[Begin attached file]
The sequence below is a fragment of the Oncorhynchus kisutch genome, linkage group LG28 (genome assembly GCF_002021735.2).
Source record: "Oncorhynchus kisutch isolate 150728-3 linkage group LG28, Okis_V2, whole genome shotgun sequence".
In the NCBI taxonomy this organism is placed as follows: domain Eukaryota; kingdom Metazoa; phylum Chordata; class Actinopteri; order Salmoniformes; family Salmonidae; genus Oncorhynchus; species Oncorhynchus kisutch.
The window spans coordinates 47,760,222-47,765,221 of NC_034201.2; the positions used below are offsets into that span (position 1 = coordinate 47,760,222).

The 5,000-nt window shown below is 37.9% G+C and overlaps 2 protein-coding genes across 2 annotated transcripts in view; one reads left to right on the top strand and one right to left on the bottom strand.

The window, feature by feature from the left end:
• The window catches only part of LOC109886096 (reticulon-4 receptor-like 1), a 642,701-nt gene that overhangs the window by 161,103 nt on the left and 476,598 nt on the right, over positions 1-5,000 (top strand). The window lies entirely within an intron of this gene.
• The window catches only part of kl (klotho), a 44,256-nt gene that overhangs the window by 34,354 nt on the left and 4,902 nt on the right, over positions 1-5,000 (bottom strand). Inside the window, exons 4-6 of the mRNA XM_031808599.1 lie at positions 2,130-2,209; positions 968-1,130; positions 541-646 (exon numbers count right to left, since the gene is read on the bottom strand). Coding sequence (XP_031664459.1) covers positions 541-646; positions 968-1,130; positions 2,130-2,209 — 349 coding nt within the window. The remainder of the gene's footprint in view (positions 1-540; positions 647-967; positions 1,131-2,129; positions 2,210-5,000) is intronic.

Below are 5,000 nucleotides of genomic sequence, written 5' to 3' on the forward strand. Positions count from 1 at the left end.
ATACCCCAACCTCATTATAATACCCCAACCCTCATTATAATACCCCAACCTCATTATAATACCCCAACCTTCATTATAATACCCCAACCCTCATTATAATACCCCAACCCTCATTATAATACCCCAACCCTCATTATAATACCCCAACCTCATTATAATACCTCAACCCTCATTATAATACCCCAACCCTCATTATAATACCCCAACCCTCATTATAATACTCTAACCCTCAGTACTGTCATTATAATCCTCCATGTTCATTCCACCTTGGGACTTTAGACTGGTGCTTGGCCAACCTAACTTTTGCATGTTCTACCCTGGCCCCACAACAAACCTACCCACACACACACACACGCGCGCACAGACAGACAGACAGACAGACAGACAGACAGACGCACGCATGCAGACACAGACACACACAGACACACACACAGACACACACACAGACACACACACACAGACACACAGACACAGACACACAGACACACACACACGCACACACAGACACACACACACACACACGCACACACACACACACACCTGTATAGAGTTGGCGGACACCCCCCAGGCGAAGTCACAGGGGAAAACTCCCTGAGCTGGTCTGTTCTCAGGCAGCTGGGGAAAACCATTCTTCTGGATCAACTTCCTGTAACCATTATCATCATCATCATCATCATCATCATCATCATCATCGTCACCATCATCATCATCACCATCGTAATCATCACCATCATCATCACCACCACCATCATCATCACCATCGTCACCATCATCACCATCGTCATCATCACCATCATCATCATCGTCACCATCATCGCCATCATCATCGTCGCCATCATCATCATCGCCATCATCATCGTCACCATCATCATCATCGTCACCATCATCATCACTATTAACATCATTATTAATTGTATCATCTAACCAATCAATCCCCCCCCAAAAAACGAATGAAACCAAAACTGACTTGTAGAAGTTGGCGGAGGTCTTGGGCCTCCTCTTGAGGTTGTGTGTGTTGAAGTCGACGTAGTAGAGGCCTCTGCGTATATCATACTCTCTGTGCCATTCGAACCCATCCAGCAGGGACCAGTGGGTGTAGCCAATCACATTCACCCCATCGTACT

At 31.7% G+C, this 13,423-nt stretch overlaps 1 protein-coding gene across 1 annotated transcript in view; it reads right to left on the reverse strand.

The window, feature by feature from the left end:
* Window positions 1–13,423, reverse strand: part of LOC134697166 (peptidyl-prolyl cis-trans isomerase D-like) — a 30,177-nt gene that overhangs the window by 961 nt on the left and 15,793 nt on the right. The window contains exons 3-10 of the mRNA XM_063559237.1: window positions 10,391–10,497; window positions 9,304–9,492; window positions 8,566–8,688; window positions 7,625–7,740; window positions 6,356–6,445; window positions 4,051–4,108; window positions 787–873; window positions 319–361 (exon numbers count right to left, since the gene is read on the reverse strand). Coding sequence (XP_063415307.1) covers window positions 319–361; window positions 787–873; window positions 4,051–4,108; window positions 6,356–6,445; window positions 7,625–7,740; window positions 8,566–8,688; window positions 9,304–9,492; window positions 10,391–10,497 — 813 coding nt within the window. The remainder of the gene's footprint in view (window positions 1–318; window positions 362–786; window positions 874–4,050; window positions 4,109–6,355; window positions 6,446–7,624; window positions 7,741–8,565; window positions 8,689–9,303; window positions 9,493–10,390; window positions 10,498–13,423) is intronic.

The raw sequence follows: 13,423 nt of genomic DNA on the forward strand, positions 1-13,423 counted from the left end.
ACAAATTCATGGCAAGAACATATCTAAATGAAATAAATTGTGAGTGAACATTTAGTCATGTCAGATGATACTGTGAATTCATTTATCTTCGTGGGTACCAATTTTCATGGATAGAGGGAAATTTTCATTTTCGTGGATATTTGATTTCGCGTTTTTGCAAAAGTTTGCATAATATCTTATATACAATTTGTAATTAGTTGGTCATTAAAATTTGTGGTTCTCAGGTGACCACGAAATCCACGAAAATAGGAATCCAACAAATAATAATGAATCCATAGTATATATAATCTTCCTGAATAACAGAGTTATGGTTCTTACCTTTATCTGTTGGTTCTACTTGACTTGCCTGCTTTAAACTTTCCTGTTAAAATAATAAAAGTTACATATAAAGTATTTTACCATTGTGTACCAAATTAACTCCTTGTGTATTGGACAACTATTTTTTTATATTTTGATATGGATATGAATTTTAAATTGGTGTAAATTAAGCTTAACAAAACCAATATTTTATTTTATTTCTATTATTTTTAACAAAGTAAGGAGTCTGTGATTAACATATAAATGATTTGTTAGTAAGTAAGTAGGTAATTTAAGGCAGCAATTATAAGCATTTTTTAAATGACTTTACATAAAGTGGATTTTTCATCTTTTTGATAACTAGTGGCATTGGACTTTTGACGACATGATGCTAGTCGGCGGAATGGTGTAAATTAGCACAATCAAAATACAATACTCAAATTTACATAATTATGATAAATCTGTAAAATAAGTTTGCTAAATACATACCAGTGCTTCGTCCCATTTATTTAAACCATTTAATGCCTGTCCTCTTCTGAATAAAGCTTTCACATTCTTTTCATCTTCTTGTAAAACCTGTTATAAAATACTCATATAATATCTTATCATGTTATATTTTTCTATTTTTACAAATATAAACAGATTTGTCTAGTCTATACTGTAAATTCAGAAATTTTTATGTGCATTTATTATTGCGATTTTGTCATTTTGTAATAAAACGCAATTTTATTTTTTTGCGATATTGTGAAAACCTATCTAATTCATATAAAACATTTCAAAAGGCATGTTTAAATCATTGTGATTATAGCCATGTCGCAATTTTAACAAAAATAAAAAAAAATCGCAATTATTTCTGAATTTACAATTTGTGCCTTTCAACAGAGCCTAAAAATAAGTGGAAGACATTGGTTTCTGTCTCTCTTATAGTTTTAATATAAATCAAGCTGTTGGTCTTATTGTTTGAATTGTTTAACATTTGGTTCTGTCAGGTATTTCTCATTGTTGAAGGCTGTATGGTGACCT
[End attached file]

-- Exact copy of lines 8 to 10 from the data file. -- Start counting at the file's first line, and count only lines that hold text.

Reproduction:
• The window catches only part of kl (klotho), a 44,256-nt gene that overhangs the window by 34,354 nt on the left and 4,902 nt on the right, over positions 1-5,000 (bottom strand). Inside the window, exons 4-6 of the mRNA XM_031808599.1 lie at positions 2,130-2,209; positions 968-1,130; positions 541-646 (exon numbers count right to left, since the gene is read on the bottom strand). Coding sequence (XP_031664459.1) covers positions 541-646; positions 968-1,130; positions 2,130-2,209 — 349 coding nt within the window. The remainder of the gene's footprint in view (positions 1-540; positions 647-967; positions 1,131-2,129; positions 2,210-5,000) is intronic.

Below are 5,000 nucleotides of genomic sequence, written 5' to 3' on the forward strand. Positions count from 1 at the left end.
ATACCCCAACCTCATTATAATACCCCAACCCTCATTATAATACCCCAACCTCATTATAATACCCCAACCTTCATTATAATACCCCAACCCTCATTATAATACCCCAACCCTCATTATAATACCCCAACCCTCATTATAATACCCCAACCTCATTATAATACCTCAACCCTCATTATAATACCCCAACCCTCATTATAATACCCCAACCCTCATTATAATACTCTAACCCTCAGTACTGTCATTATAATCCTCCATGTTCATTCCACCTTGGGACTTTAGACTGGTGCTTGGCCAACCTAACTTTTGCATGTTCTACCCTGGCCCCACAACAAACCTACCCACACACACACACACGCGCGCACAGACAGACAGACAGACAGACAGACAGACAGACGCACGCATGCAGACACAGACACACACAGACACACACACAGACACACACACAGACACACACACACAGACACACAGACACAGACACACAGACACACACACACGCACACACAGACACACACACACACACACGCACACACACACACACACCTGTATAGAGTTGGCGGACACCCCCCAGGCGAAGTCACAGGGGAAAACTCCCTGAGCTGGTCTGTTCTCAGGCAGCTGGGGAAAACCATTCTTCTGGATCAACTTCCTGTAACCATTATCATCATCATCATCATCATCATCATCATCATCATCGTCACCATCATCATCATCACCATCGTAATCATCACCATCATCATCACCACCACCATCATCATCACCATCGTCACCATCATCACCATCGTCATCATCACCATCATCATCATCGTCACCATCATCGCCATCATCATCGTCGCCATCATCATCATCGCCATCATCATCGTCACCATCATCATCATCGTCACCATCATCATCACTATTAACATCATTATTAATTGTATCATCTAACCAATCAATCCCCCCCCAAAAAACGAATGAAACCAAAACTGACTTGTAGAAGTTGGCGGAGGTCTTGGGCCTCCTCTTGAGGTTGTGTGTGTTGAAGTCGACGTAGTAGAGGCCTCTGCGTATATCATACTCTCTGTGCCATTCGAACCCATCCAGCAGGGACCAGTGGGTGTAGCCAATCACATTCACCCCATCGTACT